While I daydreamed about what it means to destroy a society's capacity to think critically, Peczack drove us to the park where the Festival Nacional del Inmigrante (National Inmigrant's Festival) takes place every September. We rolled slowly past the park's huge houses, each designed in the traditional architecture of one of the countries that contributed inmigrants to Misiones: Germany, Switzerland, Russia, Ukrania, Spain, Italy, France, Eygpt, Poland, and more. As we drove past the Ukrania house I told him that the Jewish side of my family inmigrated from Ukrania to the U.S. to escape the war. Eugenio pointed to a plaque. "That's where the House of Israel will be built. I almost traveled to Israel. To travel and get to know their system of kibutz. I even secured a visa. But then the Israeli embassy here was ed and it ruined everything. You know the Jewish people had it very bad here during the dictatorship. The whole regime was so t, racist. In one jail I was d because they thought that I was Jewish. Because of my last name. It's not Jewish, but it was strange to them and they didn't know the difference. They forced me to strip to see if I was circumcised. When they saw that I wasn't they beat me anyway, probably just because they d being wrong."

I was finding it harder and harder to imagine how this human being, seated two feet away from me, could have been so mistreated by other people and yet be the smiling, cheerful, friendly person that he had been all day. Or how he could continue doing the same work that "earned" him everything that happened to him during the dictatorship. So I asked him. "How did you regain your trust in people after the dicatorship? I mean, to do the work you do with MAM, with all the small farmers from the whole region, to work together with people all the seems like hard enough interpersonal work for someone who never experienced what you have..." Eugenio thought for a while. "I have the good fortune of having a very strong character, and a strong mind. Partly I learned from my mother. Like I said, my dad died when I was 5 and we all had to make it, on nothing, with nothing. Even before the dictatorship, I knew hunger. I knew cold. And because of that I suppose I've always known that what I was fighting for what right and that it was worth it. After all, what I've fought for all along is for the people who work and live on this land to have good food to eat, to have a place to live, to see the fruits of their not be enslaved by someone who works them like animals and treats them worse - for money. There was never one second, not in jail, not when I was disappeared, not during any or starvation, in which I doubted that what I was doing to help organize and conscienciar the people, to help them have a better quality of life, was what I had to do. Even so, it made me hard. I had to be hard. If you weren't you crumbled. Hundreds of people committed rather than try to see it through to the end of the dictatorship." I asked Peczack how he reintegrated after jail and being disappeared, how he reconnected with his family. To the former he responded, "I went right back to work. Doing exactly what I was doing when they took me away. Trying to regain the ground we lost in those years. With joy- because I like my work. I love working on the land, working with people who work the land. I don't have any complex: so many people who suffered during the dictatorship have spent the rest of their lives seeking revenge, trying to find justice by hurting the peope who hurt them. I just went back to work putting MAM back together, trying to regain the confidence of the campesinos with whom we started the movement."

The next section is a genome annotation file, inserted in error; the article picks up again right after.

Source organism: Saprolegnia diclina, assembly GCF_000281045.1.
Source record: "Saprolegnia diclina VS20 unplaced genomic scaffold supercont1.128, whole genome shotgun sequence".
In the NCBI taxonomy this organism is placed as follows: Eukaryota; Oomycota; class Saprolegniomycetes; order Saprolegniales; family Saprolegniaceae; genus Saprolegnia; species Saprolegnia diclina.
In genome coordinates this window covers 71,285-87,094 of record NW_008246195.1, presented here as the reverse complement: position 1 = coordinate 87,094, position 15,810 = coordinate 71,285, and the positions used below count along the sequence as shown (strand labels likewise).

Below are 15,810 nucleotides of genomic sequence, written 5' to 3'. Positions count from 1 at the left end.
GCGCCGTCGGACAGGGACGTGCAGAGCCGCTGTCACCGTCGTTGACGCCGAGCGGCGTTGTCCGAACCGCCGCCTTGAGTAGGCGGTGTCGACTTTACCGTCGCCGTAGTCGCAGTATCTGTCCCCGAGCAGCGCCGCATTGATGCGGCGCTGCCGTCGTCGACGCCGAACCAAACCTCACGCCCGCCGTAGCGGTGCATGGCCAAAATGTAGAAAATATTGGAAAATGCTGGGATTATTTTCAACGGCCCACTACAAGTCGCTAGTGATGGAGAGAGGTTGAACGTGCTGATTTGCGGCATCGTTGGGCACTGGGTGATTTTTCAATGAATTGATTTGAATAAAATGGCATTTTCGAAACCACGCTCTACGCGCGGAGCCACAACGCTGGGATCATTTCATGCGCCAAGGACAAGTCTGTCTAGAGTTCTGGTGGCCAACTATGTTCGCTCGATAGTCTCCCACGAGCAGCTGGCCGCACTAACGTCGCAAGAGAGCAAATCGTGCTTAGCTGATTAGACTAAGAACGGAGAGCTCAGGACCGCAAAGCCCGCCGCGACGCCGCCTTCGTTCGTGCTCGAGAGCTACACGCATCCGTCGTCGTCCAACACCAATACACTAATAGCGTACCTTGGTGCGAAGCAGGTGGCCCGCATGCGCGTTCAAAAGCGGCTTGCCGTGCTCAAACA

Back at MAM's office, I looked over their beautifully packaged yerba mate and read some literature they'd printed about fair trade and organic, small scale production for local consumption. MAM and Organic Volunteers could not have more different histories and yet they were working for the exact same objectives. Interesting isn't it?